Students in research-based programs usually require a faculty member to function as their supervisor. Please follow the instructions provided by each program whether applicants should contact faculty members.
Permanent Residents of Canada must provide a clear photocopy of both sides of the Permanent Resident card.
All applicants must complete an online application form and pay the application fee to be considered for admission to UBC.
|Fees||Canadian Citizen / Permanent Resident / Refugee / Diplomat||International|
|Installments per year||3||3|
|Tuition per installment||$1,698.56||$2,984.09|
|Tuition per year|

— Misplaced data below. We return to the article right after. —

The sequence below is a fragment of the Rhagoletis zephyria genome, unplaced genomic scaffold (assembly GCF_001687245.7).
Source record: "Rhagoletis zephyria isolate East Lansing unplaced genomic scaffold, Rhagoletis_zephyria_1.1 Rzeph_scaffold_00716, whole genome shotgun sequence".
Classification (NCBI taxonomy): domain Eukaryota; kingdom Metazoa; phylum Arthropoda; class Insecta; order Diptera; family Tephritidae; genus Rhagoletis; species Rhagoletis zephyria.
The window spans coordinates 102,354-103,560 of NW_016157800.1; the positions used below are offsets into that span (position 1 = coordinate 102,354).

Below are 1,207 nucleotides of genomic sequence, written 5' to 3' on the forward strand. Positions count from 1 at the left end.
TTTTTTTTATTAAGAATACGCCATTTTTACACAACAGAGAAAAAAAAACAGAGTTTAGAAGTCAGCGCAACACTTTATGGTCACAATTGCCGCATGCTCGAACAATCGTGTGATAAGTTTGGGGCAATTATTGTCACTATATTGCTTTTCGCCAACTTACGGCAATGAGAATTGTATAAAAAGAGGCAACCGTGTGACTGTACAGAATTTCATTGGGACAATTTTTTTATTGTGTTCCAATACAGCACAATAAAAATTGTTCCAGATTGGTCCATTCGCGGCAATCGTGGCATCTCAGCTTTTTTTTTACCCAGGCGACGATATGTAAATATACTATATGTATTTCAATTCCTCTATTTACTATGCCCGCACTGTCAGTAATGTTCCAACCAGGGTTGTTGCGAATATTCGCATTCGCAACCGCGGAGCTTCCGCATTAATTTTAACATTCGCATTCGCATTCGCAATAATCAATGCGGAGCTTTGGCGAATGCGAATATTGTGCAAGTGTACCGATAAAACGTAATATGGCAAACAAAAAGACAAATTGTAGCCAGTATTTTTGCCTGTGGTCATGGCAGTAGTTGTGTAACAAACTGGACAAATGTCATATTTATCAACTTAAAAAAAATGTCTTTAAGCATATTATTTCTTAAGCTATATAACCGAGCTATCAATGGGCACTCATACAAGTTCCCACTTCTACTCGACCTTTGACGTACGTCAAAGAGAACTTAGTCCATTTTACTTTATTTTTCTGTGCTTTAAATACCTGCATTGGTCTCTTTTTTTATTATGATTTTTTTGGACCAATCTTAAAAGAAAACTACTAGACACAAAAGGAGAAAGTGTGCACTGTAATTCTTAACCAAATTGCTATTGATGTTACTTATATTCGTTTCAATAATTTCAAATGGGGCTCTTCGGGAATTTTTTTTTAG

(plus annual increase, usually 2%-5%)
|Int. Tuition Award (ITA) per year (if eligible)||$3,200.00 (-)|
|Other Fees and Costs|
|Student Fees (yearly)||$944.51 (approx.)|
|Costs of living (yearly)||starting at $16,954.00 (check cost calculator)|
Applicants to UBC have access to a variety of funding options, including merit-based (i.e. based on your academic performance) and need-based (i.e. based on your financial situation) opportunities.
All full-time students who begin a UBC-Vancouver PhD program in September 2018 or later will be provided with a funding package of at least $18,000 for each of the first four years of their PhD. The funding package may consist of any combination of internal or external awards, teaching-related work, research assistantships, and graduate academic assistantships. Please note that many graduate programs provide funding packages that are substantially greater than $18,000 per year. Please check with your prospective graduate program for specific details of the funding provided to its PhD students.